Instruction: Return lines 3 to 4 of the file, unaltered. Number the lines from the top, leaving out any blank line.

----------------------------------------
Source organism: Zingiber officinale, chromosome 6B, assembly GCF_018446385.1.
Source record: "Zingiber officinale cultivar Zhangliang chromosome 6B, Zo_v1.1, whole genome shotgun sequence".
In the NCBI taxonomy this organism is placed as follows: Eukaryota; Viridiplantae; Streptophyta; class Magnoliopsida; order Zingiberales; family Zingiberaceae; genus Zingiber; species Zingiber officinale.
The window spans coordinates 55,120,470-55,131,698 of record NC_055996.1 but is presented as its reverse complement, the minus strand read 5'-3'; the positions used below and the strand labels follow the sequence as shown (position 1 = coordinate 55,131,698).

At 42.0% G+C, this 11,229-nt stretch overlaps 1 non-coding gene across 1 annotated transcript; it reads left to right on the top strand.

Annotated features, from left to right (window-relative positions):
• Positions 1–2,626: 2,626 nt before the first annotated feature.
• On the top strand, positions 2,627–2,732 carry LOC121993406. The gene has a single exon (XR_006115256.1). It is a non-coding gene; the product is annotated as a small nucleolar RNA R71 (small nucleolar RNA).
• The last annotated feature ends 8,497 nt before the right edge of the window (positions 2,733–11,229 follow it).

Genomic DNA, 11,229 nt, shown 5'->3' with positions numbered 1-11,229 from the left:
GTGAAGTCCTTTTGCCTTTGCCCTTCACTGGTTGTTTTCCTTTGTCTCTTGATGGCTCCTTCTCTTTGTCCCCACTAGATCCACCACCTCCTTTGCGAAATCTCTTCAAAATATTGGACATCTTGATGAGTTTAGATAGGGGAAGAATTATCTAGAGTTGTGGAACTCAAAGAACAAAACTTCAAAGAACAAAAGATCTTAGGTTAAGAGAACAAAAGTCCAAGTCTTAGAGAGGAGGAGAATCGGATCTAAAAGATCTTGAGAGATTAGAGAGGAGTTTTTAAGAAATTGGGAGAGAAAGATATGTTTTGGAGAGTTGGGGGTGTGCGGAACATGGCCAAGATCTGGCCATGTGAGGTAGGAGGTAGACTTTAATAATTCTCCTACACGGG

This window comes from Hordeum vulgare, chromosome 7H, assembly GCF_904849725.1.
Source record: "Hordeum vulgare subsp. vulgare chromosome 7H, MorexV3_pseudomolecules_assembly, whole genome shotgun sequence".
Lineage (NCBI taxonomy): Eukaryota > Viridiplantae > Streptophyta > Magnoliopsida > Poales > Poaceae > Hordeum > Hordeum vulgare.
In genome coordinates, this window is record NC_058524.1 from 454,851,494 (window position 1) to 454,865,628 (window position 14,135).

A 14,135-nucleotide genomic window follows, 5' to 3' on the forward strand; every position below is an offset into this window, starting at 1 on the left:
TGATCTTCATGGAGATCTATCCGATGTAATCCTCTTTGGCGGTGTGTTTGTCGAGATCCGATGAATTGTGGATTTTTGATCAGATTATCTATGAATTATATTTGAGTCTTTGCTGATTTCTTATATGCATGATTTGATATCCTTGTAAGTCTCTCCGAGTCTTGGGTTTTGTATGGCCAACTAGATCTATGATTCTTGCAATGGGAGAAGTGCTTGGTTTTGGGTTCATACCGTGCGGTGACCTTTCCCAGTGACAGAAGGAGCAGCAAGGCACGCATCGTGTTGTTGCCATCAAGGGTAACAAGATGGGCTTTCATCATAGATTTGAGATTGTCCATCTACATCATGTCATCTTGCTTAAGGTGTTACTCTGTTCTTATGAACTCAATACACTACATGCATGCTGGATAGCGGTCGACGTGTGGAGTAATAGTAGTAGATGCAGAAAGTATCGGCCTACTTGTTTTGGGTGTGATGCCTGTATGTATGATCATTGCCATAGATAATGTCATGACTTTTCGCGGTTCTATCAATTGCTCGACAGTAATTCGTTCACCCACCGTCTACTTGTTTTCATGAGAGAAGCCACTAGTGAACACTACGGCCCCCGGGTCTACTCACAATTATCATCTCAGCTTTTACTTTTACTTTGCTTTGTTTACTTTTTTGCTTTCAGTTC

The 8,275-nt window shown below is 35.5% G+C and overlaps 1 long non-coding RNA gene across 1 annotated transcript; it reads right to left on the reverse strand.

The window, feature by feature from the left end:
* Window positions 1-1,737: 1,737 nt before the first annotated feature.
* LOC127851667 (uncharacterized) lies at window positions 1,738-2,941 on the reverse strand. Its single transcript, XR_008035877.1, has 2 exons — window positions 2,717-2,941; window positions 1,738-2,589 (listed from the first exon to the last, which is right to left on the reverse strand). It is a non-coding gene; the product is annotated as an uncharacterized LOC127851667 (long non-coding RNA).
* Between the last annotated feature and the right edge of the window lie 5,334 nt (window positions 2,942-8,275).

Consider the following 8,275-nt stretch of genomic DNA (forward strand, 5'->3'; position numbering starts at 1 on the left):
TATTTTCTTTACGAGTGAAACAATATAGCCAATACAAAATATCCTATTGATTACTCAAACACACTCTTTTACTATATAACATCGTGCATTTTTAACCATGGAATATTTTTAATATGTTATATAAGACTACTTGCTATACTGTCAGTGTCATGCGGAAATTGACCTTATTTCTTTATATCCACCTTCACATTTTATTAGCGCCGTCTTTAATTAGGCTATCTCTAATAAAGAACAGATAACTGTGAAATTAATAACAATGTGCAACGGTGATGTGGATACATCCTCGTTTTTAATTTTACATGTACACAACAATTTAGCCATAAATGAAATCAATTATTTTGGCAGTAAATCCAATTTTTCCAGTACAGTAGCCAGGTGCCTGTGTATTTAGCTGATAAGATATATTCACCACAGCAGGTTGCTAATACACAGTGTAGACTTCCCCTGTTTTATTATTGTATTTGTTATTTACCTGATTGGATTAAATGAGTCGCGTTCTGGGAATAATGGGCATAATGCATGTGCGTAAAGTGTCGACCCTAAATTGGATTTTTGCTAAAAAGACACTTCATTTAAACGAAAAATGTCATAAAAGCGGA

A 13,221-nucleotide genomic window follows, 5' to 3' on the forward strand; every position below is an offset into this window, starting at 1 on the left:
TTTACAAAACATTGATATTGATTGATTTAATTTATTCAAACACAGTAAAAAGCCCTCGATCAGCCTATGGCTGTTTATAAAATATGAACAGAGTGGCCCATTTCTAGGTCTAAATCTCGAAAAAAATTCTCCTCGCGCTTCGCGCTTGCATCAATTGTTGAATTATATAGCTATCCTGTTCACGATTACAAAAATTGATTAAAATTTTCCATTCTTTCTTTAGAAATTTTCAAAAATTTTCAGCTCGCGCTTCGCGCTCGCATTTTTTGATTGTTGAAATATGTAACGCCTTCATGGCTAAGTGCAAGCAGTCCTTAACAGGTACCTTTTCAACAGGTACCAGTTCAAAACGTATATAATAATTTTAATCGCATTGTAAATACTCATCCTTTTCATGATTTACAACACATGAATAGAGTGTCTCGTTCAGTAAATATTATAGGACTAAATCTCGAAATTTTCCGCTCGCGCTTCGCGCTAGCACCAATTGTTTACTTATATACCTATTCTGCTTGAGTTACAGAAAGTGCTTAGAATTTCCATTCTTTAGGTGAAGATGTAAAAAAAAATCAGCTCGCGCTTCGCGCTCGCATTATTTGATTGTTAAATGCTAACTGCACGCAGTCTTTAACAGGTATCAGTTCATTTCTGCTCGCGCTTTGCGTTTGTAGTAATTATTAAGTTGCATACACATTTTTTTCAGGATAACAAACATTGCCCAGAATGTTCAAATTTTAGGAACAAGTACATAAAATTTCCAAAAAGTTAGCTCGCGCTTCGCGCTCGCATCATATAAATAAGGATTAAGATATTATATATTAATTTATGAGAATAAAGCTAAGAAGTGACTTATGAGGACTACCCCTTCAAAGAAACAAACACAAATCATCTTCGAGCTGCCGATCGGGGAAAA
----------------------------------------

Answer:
In the NCBI taxonomy this organism is placed as follows: Eukaryota; Viridiplantae; Streptophyta; class Magnoliopsida; order Zingiberales; family Zingiberaceae; genus Zingiber; species Zingiber officinale.
The window spans coordinates 55,120,470-55,131,698 of record NC_055996.1 but is presented as its reverse complement, the minus strand read 5'-3'; the positions used below and the strand labels follow the sequence as shown (position 1 = coordinate 55,131,698).